Ask the Ombudsman
Q: I’d like to buy quail to release on my property. Are there any regulations about this?
A: Yes. Primarily due to concerns about negative effects (disease, concentration of predators, genetic dilution), wildlife release and confinement is strictly regulated by the Wildlife Code of Missouri. See Chapter 9 for details.
There’s no magic formula for ensuring lots of healthy quail. Pen-raised birds aren’t suitable for sustained quail populations. It takes hard work and determination to do what it takes to provide food, cover and other habitat needs.
The efforts of farmers, landowners, the Department and cooperating state and federal agencies have been rewarded with an impressive list of recent habitat improvements: 15 million linear feet of native grass field borders have been installed in the last few years; there are more than 50,000 acres of wildlife-friendly CRP lands (in fact, Missouri just received an additional 10,000 acres of CP33—Habitat Buffers for Upland Birds); and approximately 70,000 acres of quail and grassland bird habitat have been created and are managed on conservation areas annually.
The Department’s wildlife professionals are available to help landowners manage their land for quail and other wildlife by providing technical assistance, information on cost-share programs and detailed management plans—all free of charge. For more information, contact your local Department office or visit us online. Another great resource is The Covey Headquarters newsletter and Web site as listed below.
Ombudsman Ken Drenon will respond to your questions, suggestions or complaints concerning Conservation Department programs. Write him at P.O. Box 180, Jefferson City, MO 65102-0180, call him at (573) 522-4115, ext. 3848, or e-mail him at Ken.Drenon@mdc.mo.gov.
Youth groups build character as they work on behalf of conservation.
Many fine youth organizations in Missouri provide young men and women with opportunities to experience the outdoors.
The Boys Scouts of America includes Cub Scouting, Boy Scouting and Venturing, a program open to both boys and girls. The organization has successfully instilled respect for the outdoors in many generations. Each year, members complete numerous projects that benefit the outdoor community. The benches at your local fishing lake might be compliments of a talented group of Scouts, or you may have used a trail bridge that was an Eagle Scout project.
The 4-H group is another popular youth organization. 4-H members also complete many projects that benefit conservation. They may build wood duck or bluebird nesting boxes, plant trees or perform other habitat improvement projects at conservation areas or on private lands.
I have worked with both of these youth groups on a variety of projects and can tell you that you will not find a better group of young men and women. They are devoted to their projects and respect the outdoors and others.
Whether your child joins 4-H or the Boy Scouts, you can be sure both will build character and teach your child the value of conservation.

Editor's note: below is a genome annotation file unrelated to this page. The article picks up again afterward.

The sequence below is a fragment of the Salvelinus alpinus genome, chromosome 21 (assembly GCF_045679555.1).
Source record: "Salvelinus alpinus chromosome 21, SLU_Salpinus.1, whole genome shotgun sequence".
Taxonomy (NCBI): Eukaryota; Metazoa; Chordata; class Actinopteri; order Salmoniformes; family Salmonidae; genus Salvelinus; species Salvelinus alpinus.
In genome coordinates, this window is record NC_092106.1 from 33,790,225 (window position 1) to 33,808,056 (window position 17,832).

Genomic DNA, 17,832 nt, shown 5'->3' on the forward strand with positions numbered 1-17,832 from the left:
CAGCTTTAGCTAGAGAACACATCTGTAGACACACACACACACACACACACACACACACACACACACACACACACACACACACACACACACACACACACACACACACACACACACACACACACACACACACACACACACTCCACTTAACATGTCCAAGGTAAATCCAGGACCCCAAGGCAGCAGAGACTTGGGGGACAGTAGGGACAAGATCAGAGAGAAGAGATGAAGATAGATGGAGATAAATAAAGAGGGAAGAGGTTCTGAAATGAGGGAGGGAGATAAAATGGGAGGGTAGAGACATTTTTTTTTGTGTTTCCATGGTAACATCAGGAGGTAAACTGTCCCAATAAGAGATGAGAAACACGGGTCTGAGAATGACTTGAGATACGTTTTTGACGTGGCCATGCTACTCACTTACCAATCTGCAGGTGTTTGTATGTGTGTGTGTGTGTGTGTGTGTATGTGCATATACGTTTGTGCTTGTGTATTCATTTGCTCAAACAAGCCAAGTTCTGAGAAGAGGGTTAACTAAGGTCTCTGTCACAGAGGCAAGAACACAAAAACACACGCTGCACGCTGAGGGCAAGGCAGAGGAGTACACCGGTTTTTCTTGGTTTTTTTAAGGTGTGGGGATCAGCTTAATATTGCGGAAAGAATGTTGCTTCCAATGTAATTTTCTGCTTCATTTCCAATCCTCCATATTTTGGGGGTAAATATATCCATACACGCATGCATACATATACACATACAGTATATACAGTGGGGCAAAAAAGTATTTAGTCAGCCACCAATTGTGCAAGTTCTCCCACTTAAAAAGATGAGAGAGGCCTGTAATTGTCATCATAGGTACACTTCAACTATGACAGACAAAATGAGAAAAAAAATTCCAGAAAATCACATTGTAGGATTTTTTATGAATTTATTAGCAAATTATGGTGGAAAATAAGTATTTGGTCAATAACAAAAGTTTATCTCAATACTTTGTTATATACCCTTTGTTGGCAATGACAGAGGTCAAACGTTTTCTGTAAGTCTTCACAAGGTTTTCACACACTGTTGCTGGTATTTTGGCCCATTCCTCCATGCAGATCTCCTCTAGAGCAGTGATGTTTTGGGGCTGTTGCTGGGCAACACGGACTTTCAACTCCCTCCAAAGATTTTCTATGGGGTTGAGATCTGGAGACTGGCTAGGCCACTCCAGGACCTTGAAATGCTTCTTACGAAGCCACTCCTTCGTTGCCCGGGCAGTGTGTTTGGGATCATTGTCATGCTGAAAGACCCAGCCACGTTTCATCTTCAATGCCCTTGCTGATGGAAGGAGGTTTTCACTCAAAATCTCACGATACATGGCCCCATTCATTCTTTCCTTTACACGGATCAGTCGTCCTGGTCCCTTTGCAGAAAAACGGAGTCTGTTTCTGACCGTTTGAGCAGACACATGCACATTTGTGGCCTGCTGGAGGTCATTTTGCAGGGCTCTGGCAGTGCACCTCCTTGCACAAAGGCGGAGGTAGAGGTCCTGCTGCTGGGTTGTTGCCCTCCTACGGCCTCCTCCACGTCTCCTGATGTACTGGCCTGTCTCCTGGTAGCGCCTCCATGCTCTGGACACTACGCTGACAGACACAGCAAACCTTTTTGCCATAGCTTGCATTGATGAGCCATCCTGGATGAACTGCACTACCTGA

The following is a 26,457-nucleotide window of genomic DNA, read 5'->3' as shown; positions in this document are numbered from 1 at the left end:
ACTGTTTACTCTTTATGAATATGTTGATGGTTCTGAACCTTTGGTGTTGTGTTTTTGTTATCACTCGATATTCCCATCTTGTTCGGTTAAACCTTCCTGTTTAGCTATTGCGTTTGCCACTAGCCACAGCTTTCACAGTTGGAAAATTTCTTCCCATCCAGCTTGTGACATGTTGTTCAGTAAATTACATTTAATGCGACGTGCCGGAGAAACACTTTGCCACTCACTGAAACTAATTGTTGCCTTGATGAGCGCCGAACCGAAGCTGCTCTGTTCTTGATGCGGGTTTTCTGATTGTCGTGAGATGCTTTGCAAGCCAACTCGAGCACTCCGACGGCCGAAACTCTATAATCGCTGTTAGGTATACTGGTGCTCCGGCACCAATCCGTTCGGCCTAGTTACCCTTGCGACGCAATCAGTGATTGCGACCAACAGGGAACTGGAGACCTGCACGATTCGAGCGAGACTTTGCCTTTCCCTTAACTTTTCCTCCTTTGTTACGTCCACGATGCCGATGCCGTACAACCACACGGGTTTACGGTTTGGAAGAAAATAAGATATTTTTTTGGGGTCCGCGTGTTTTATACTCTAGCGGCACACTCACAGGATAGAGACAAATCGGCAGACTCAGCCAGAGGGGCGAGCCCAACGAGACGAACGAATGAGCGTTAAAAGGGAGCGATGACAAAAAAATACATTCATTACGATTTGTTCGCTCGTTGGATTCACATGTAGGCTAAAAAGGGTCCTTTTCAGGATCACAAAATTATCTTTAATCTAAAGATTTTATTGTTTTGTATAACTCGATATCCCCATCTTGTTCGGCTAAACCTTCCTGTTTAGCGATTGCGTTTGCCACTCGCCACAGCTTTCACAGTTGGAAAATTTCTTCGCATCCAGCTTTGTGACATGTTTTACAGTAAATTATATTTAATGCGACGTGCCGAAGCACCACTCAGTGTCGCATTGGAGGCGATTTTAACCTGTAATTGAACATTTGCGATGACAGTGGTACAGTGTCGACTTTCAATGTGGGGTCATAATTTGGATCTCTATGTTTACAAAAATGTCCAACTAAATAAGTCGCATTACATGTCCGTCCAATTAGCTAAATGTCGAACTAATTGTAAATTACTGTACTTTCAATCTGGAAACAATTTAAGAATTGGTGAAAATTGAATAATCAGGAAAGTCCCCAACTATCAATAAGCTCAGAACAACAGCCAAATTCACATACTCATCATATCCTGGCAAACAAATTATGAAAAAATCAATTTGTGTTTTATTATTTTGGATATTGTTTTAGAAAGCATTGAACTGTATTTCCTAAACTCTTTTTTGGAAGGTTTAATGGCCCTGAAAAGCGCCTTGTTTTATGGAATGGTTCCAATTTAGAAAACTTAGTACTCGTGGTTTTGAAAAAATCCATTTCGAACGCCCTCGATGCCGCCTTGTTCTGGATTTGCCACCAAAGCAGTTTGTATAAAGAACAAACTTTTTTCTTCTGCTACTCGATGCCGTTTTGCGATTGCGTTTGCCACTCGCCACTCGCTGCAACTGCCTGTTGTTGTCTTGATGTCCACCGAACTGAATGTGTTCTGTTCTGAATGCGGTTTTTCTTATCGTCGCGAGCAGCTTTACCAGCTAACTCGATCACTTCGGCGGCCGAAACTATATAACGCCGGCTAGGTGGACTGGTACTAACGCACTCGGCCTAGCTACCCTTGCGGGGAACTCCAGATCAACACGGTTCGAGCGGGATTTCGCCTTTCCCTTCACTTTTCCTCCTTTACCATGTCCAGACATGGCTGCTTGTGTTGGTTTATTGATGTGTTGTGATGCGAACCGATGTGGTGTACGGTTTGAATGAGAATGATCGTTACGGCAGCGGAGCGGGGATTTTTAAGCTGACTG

Grant Gelly is the conservation agent for St. Francois County, which is in the southeast region. If you would like to contact the agent for your county, phone your regional Conservation office
Sour Water by Robert Hartman told the story of Dodge Creek, a stream that was polluted by strip mining for coal. With the sulfur, iron and other minerals exposed to wind and rain, decomposition soon took place, forming weak solutions of sulfuric acid. The fish that once lived there could no longer breathe when the acid waters came in contact with their gills. Insects were limited to few kinds of water beetles and bottom-dwelling worms. As many said, “the water was sour.” Or, in more scientific terms, the water had a pH of 5 and lower. The article also identified other sources of water pollution and encouraged citizens to support Missouri’s newly created pollution Control board —Contributed by the Circulation staff
Behind the Code
Bi-state fishing permit for the White River Lakes.
by Tom Cwynar
The border separating Missouri and Arkansas runs through a lot of water, especially in the White River System. Anglers fishing Table Rock, Bull Shoals or Norfork reservoirs could easily cross into another state’s jurisdiction without knowing it. Previously, anglers protected themselves by buying permits from both states—one resident permit and one nonresident permit.
The White River Vorder Lakes Permit allows state’s resident permit holders from Missouri or Arkansas to take fish, except trout, from anywhere within the confines of the three reservoirs. The $10 permit cuts $30 from the cost of buying annual permits from both states.
Anglers 65 and older and other anglers legally exempted from license requirements need the permit if they fish in the waters of the other state. Youths 15 and under are not required to purchase the permit for most fishing methods. However, like all other anglers, they must have a trout permit to take trout.
The Missouri Department of Conservation and the Arkansas Game and Fish Commission cooperatively manage the fisheries on the lakes. They have agreed upon standardized daily limits and size limits for most species. The differences are in the daily white bass, striper and hybrid limits on the reservoirs and in length limits on spotted bass on Table Rock lake.
Anglers must be in compliance with the rules of the state in which they are located.